Rating: 9 Stars


Some Folks


Some Folks is a slice of pure Broadway with big production, flamboyant use of brass instruments and a catchy chorus.  Alice is again in fine voice as he sings about sick perversion and the inner conflict that it generates.  The contrast between the song’s theme and the way it’s presented are rather mind blowing and brilliantly executed.


Rating: 7 Skulls


Only Women Bleed


This is probably Alice’s most well known ballad and provides a nice interlude to the madness around it on this album.  The story relates to abusive relationships and is delivered in a powerful yet poignant way.  Some parties have misunderstood the song but it seems clear to me that it’s a sympathetic take on the pains that women go through against physically stronger partners.  This certainly wasn’t the first time that this happened (Dead Babies being the most notable example).


Rating: 7 Skulls


Department Of Youth


The School’s Out of Welcome To My Nightmare (only without the worldwide success) with Alice again addressing the youth of the world.  Whilst it sounds slightly out of place on the album (no nightmares here), it’s a great rocker and a crowd favourite when played live.  The song ends in hilarious fashion as, when asked who gave them the power, they reply “Donny Osmand”, much to Alice’s disgust!


Rating: 8 Skulls


Cold Ethyl


A class track which again sees Alice exploring his perverted inner conscience, this time clearly defined as he fantasises about a relationship with the deceased Ethyl.  There are some extremely funny lyrics on offer here as Alice states that “Ethyl don’t have much to say”!


Rating: 8 Skulls


Years Ago


The album takes a sinister turn with the ultra-creepy Year Ago, which kicks off a hat trick of songs that are intrinsically linked and amongst the finest of Alice’s work.  Years Ago sounds like it is set in a deserted fairground with Steven alone on a merry-go-ride.  Steven appears close to breakdown with him sounding despondent and delusional with the voices in his head playing tug-of-war with him.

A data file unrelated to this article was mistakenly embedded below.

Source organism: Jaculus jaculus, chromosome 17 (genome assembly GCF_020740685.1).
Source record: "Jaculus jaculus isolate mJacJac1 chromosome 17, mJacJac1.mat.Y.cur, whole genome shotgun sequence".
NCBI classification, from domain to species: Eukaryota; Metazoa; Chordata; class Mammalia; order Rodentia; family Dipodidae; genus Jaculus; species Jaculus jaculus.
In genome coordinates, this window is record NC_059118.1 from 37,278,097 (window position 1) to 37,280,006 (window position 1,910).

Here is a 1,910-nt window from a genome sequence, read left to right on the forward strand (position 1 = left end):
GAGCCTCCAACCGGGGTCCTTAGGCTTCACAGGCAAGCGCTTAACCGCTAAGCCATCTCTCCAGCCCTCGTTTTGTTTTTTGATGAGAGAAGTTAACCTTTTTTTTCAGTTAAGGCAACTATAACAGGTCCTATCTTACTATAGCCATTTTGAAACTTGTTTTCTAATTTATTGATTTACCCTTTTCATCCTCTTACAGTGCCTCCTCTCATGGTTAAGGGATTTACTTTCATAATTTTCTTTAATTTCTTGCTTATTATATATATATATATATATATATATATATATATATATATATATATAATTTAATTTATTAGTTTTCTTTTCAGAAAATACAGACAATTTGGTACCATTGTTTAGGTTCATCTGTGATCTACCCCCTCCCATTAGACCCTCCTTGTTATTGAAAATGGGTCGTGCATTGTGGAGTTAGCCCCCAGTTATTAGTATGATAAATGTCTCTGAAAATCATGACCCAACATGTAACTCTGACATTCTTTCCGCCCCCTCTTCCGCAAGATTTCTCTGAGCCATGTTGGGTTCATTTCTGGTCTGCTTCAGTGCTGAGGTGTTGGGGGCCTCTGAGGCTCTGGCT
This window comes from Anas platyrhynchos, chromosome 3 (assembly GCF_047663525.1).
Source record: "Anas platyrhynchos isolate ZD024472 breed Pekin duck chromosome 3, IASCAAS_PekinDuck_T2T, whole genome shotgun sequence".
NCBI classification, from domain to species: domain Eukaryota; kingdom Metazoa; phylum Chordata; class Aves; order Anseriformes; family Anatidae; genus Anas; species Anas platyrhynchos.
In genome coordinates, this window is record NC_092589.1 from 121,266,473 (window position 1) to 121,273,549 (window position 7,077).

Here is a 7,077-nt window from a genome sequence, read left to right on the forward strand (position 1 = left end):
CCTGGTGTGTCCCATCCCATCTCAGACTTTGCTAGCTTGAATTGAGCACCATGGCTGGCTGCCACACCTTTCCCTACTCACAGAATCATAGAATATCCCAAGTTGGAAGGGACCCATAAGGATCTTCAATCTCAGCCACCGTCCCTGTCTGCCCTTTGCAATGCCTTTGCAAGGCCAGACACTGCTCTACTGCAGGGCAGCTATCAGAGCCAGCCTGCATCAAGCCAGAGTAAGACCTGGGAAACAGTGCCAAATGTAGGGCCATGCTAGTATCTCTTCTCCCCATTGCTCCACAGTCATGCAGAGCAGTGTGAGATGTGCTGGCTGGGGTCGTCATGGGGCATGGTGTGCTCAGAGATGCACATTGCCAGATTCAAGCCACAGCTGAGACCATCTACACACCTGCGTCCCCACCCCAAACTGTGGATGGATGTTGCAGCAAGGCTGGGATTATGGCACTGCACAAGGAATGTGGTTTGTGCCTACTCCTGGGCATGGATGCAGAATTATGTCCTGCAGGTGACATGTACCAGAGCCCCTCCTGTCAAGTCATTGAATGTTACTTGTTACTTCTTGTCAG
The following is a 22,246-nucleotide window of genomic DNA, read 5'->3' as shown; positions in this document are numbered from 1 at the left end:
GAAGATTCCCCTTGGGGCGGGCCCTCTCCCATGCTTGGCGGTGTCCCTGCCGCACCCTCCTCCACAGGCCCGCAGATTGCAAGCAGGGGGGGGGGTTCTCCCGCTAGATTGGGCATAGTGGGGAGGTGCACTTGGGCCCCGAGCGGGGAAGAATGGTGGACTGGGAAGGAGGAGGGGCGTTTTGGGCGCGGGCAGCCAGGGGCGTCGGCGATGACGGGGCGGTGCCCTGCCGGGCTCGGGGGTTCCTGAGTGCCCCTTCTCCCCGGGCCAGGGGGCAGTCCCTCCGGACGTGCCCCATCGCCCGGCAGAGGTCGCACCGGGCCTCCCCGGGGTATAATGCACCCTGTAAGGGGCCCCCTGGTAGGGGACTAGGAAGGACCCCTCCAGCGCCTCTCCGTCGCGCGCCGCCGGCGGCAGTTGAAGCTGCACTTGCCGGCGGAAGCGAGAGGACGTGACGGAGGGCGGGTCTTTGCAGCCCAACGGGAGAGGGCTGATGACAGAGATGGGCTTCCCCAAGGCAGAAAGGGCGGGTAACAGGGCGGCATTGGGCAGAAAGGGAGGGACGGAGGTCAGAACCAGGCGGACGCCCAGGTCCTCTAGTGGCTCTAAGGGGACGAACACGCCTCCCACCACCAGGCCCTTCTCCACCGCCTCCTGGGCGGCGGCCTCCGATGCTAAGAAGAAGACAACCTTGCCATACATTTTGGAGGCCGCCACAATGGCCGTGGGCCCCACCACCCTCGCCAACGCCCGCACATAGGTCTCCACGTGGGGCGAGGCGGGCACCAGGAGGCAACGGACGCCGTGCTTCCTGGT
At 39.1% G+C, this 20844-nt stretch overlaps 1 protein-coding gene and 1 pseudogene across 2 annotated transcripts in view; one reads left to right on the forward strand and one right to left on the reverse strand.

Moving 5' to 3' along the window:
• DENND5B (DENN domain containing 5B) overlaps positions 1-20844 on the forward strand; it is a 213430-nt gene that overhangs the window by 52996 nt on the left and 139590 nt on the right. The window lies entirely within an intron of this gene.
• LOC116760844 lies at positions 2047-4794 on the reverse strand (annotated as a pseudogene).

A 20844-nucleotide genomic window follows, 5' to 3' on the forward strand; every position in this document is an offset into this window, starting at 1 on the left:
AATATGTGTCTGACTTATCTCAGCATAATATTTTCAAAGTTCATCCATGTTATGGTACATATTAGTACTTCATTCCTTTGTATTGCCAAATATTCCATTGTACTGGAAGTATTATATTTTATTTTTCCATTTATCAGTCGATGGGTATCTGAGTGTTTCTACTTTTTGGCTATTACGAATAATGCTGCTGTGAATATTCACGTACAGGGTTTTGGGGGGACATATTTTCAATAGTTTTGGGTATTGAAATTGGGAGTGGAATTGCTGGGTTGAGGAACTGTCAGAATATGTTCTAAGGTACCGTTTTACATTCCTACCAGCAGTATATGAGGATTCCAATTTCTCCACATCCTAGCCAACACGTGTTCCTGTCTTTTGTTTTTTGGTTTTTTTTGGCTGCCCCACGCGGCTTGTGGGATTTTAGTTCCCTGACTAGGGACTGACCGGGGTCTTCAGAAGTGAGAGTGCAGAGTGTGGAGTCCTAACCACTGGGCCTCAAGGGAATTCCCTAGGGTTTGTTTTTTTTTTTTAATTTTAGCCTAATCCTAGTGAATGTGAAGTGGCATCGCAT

Rating: 10 Skulls




Steven loses the battle and gives in to the voices telling him to “Kill, Kill, Kill”.  Before doing so he justifies to himself that he is merely following God’s plan and that he doesn’t really want to take a life.  The song is not only brilliantly moody but is also accompanied by a fantastic orchestral score throughout.


Rating: 10 Skulls


The Awakening


Steven finds himself in the basement, semi-conscious and disorientated.  He follows the trial of blood that is dripping from his hands, upon realising what he’s done he declares ‘I’m a man”! 

One can only imagine what the result had been if the theme of Years Ago, Steven and The Awakening had been broadened out across the whole album.


Rating: 10 Skulls




The tempo picks up as Steven realises it’s all just a dream and decides to escape the clutches of his nightmare and return to real life.  This song neatly ends the album and leaves the listener in good spirits, a fitting end to the most diverse of albums.


Escape was used to terrific effect on the stage show, with the famous 'Magic Screen' becoming one of Alice's stand-out moments in his career.


Rating: 9 Skulls 




See my Welcome To My Nightmare collection here.